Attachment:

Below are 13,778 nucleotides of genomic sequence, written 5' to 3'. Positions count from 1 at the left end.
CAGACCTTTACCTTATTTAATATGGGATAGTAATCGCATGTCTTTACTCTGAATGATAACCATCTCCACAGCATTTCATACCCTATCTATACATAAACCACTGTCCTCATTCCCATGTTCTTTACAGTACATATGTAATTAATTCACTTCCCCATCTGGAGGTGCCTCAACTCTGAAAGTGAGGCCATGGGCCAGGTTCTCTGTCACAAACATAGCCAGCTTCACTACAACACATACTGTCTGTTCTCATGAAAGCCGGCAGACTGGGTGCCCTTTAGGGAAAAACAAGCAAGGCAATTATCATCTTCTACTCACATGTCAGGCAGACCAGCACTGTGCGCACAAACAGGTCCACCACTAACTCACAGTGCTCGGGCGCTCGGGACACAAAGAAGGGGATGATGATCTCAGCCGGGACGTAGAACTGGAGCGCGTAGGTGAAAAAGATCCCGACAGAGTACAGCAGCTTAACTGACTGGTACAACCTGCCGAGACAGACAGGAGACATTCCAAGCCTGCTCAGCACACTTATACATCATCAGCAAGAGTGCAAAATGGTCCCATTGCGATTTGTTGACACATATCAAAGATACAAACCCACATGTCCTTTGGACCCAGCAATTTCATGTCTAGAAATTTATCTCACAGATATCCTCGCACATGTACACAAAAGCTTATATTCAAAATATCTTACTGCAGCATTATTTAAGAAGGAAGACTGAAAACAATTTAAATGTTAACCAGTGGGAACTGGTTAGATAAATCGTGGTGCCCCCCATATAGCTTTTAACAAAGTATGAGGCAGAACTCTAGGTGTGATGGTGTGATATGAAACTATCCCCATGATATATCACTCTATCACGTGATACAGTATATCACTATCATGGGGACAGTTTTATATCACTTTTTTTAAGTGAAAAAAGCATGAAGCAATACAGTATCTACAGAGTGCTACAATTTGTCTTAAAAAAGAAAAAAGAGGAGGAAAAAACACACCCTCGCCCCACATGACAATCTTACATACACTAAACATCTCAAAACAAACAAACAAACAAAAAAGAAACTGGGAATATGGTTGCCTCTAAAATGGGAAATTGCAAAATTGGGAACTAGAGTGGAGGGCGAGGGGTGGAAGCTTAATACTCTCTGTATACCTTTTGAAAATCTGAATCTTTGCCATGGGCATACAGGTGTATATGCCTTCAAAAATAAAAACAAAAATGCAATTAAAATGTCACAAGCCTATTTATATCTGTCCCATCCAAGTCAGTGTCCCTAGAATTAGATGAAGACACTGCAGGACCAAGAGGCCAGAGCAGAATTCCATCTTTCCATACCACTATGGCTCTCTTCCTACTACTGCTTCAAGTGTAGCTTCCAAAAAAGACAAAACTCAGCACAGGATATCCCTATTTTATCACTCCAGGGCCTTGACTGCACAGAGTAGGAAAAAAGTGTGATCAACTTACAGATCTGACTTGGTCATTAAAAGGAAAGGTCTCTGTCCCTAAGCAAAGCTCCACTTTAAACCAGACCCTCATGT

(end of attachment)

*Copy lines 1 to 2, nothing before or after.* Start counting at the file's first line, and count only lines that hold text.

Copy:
Below are 13,778 nucleotides of genomic sequence, written 5' to 3'. Positions count from 1 at the left end.
CAGACCTTTACCTTATTTAATATGGGATAGTAATCGCATGTCTTTACTCTGAATGATAACCATCTCCACAGCATTTCATACCCTATCTATACATAAACCACTGTCCTCATTCCCATGTTCTTTACAGTACATATGTAATTAATTCACTTCCCCATCTGGAGGTGCCTCAACTCTGAAAGTGAGGCCATGGGCCAGGTTCTCTGTCACAAACATAGCCAGCTTCACTACAACACATACTGTCTGTTCTCATGAAAGCCGGCAGACTGGGTGCCCTTTAGGGAAAAACAAGCAAGGCAATTATCATCTTCTACTCACATGTCAGGCAGACCAGCACTGTGCGCACAAACAGGTCCACCACTAACTCACAGTGCTCGGGCGCTCGGGACACAAAGAAGGGGATGATGATCTCAGCCGGGACGTAGAACTGGAGCGCGTAGGTGAAAAAGATCCCGACAGAGTACAGCAGCTTAACTGACTGGTACAACCTGCCGAGACAGACAGGAGACATTCCAAGCCTGCTCAGCACACTTATACATCATCAGCAAGAGTGCAAAATGGTCCCATTGCGATTTGTTGACACATATCAAAGATACAAACCCACATGTCCTTTGGACCCAGCAATTTCATGTCTAGAAATTTATCTCACAGATATCCTCGCACATGTACACAAAAGCTTATATTCAAAATATCTTACTGCAGCATTATTTAAGAAGGAAGACTGAAAACAATTTAAATGTTAACCAGTGGGAACTGGTTAGATAAATCGTGGTGCCCCCCATATAGCTTTTAACAAAGTATGAGGCAGAACTCTAGGTGTGATGGTGTGATATGAAACTATCCCCATGATATATCACTCTATCACGTGATACAGTATATCACTATCATGGGGACAGTTTTATATCACTTTTTTTAAGTGAAAAAAGCATGAAGCAATACAGTATCTACAGAGTGCTACAATTTGTCTTAAAAAAGAAAAAAGAGGAGGAAAAAACACACCCTCGCCCCACATGACAATCTTACATACACTAAACATCTCAAAACAAACAAACAAACAAAAAAGAAACTGGGAATATGGTTGCCTCTAAAATGGGAAATTGCAAAATTGGGAACTAGAGTGGAGGGCGAGGGGTGGAAGCTTAATACTCTCTGTATACCTTTTGAAAATCTGAATCTTTGCCATGGGCATACAGGTGTATATGCCTTCAAAAATAAAAACAAAAATGCAATTAAAATGTCACAAGCCTATTTATATCTGTCCCATCCAAGTCAGTGTCCCTAGAATTAGATGAAGACACTGCAGGACCAAGAGGCCAGAGCAGAATTCCATCTTTCCATACCACTATGGCTCTCTTCCTACTACTGCTTCAAGTGTAGCTTCCAAAAAAGACAAAACTCAGCACAGGATATCCCTATTTTATCACTCCAGGGCCTTGACTGCACAGAGTAGGAAAAAAGTGTGATCAACTTACAGATCTGACTTGGTCATTAAAAGGAAAGGTCTCTGTCCCTAAGCAAAGCTCCACTTTAAACCAGACCCTCATGT